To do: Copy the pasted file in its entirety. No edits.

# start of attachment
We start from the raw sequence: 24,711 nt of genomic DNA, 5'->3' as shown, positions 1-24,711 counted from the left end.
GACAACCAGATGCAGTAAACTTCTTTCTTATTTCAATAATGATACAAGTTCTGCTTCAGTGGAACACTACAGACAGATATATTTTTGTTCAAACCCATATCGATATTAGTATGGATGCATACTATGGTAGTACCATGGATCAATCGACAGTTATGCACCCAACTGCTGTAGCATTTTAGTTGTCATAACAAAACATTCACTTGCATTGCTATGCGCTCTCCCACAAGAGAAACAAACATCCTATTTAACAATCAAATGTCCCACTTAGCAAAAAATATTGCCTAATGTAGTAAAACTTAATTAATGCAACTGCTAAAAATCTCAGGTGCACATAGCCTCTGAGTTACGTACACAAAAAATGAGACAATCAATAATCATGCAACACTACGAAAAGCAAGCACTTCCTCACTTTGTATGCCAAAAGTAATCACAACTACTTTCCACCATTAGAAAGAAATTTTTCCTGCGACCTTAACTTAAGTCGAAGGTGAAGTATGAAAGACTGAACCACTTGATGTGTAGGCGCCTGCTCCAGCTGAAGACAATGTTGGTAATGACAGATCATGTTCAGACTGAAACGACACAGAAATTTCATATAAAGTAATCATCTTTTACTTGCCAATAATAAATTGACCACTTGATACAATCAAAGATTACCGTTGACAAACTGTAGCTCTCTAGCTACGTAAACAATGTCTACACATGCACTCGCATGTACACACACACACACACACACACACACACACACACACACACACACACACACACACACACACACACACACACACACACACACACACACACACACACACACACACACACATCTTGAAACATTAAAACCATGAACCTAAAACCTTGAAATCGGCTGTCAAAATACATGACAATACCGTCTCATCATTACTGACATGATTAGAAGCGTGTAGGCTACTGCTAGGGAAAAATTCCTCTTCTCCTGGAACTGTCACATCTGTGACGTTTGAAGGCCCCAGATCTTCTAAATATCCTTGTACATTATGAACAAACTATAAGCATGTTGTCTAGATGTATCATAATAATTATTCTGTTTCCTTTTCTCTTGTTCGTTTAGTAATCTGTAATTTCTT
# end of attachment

We start from the raw sequence: 24,711 nt of genomic DNA, 5'->3' as shown, positions 1-24,711 counted from the left end.
GACAACCAGATGCAGTAAACTTCTTTCTTATTTCAATAATGATACAAGTTCTGCTTCAGTGGAACACTACAGACAGATATATTTTTGTTCAAACCCATATCGATATTAGTATGGATGCATACTATGGTAGTACCATGGATCAATCGACAGTTATGCACCCAACTGCTGTAGCATTTTAGTTGTCATAACAAAACATTCACTTGCATTGCTATGCGCTCTCCCACAAGAGAAACAAACATCCTATTTAACAATCAAATGTCCCACTTAGCAAAAAATATTGCCTAATGTAGTAAAACTTAATTAATGCAACTGCTAAAAATCTCAGGTGCACATAGCCTCTGAGTTACGTACACAAAAAATGAGACAATCAATAATCATGCAACACTACGAAAAGCAAGCACTTCCTCACTTTGTATGCCAAAAGTAATCACAACTACTTTCCACCATTAGAAAGAAATTTTTCCTGCGACCTTAACTTAAGTCGAAGGTGAAGTATGAAAGACTGAACCACTTGATGTGTAGGCGCCTGCTCCAGCTGAAGACAATGTTGGTAATGACAGATCATGTTCAGACTGAAACGACACAGAAATTTCATATAAAGTAATCATCTTTTACTTGCCAATAATAAATTGACCACTTGATACAATCAAAGATTACCGTTGACAAACTGTAGCTCTCTAGCTACGTAAACAATGTCTACACATGCACTCGCATGTACACACACACACACACACACACACACACACACACACACACACACACACACACACACACACACACACACACACACACACACACACACACACACACACACACACACACATCTTGAAACATTAAAACCATGAACCTAAAACCTTGAAATCGGCTGTCAAAATACATGACAATACCGTCTCATCATTACTGACATGATTAGAAGCGTGTAGGCTACTGCTAGGGAAAAATTCCTCTTCTCCTGGAACTGTCACATCTGTGACGTTTGAAGGCCCCAGATCTTCTAAATATCCTTGTACATTATGAACAAACTATAAGCATGTTGTCTAGATGTATCATAATAATTATTCTGTTTCCTTTTCTCTTGTTCGTTTAGTAATCTGTAATTTCTT